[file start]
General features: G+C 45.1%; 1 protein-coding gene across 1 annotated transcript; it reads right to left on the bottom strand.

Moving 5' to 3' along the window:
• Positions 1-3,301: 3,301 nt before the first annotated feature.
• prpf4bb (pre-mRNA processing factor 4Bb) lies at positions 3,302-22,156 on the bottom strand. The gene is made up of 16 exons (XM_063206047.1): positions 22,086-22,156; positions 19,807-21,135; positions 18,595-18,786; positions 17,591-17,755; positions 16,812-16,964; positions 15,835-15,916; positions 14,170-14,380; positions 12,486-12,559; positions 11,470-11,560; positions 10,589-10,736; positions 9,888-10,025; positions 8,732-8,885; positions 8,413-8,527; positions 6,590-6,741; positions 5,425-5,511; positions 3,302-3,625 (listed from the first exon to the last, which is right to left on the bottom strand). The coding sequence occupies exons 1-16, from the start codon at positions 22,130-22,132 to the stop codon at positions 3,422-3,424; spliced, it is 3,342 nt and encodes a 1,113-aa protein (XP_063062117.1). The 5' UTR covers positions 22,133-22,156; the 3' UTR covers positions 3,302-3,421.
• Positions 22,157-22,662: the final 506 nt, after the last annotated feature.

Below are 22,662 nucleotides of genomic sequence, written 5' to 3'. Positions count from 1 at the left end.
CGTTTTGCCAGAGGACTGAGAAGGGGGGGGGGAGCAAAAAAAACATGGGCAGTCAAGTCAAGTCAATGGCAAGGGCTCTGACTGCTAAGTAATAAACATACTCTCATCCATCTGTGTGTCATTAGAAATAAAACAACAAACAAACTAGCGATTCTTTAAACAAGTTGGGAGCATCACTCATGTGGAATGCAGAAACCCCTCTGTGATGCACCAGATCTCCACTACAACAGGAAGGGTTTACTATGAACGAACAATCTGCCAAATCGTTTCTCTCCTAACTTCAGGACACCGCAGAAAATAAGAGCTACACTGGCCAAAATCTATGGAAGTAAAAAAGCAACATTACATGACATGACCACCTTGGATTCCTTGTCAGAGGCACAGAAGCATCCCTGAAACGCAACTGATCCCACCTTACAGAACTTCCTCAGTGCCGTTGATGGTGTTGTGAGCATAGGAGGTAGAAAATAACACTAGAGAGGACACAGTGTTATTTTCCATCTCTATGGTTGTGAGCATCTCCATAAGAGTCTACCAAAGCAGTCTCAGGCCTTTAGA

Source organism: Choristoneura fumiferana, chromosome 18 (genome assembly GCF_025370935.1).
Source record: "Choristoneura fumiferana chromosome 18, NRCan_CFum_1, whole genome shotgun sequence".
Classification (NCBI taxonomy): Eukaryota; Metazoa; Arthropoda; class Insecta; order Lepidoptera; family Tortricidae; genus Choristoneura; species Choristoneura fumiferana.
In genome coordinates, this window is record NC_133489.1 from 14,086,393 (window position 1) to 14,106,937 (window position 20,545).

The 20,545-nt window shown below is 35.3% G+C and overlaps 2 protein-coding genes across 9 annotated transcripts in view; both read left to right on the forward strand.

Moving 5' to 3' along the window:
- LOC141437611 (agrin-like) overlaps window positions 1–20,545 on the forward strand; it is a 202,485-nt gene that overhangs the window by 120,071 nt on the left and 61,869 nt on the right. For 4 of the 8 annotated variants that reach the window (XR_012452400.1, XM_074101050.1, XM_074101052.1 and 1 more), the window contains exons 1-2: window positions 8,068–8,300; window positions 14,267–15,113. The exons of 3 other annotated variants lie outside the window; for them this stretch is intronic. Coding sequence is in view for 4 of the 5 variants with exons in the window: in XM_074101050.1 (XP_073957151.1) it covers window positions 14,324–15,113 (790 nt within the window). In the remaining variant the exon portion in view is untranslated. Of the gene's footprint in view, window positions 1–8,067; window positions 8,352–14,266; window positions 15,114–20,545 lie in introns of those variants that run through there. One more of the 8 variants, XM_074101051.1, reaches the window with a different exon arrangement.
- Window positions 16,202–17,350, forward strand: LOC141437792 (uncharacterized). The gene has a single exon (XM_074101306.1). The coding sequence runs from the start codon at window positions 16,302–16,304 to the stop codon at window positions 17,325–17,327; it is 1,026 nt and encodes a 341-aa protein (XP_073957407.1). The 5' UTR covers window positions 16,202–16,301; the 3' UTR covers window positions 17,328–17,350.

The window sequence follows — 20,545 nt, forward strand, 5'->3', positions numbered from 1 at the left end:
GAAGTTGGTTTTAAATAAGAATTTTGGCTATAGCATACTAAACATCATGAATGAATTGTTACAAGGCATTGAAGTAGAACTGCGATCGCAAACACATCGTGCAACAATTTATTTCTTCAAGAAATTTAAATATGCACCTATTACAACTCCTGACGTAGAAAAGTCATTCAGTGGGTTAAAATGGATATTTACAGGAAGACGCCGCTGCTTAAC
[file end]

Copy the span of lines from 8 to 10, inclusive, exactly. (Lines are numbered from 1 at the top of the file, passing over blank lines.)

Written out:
Source organism: Choristoneura fumiferana, chromosome 18 (genome assembly GCF_025370935.1).
Source record: "Choristoneura fumiferana chromosome 18, NRCan_CFum_1, whole genome shotgun sequence".
Classification (NCBI taxonomy): Eukaryota; Metazoa; Arthropoda; class Insecta; order Lepidoptera; family Tortricidae; genus Choristoneura; species Choristoneura fumiferana.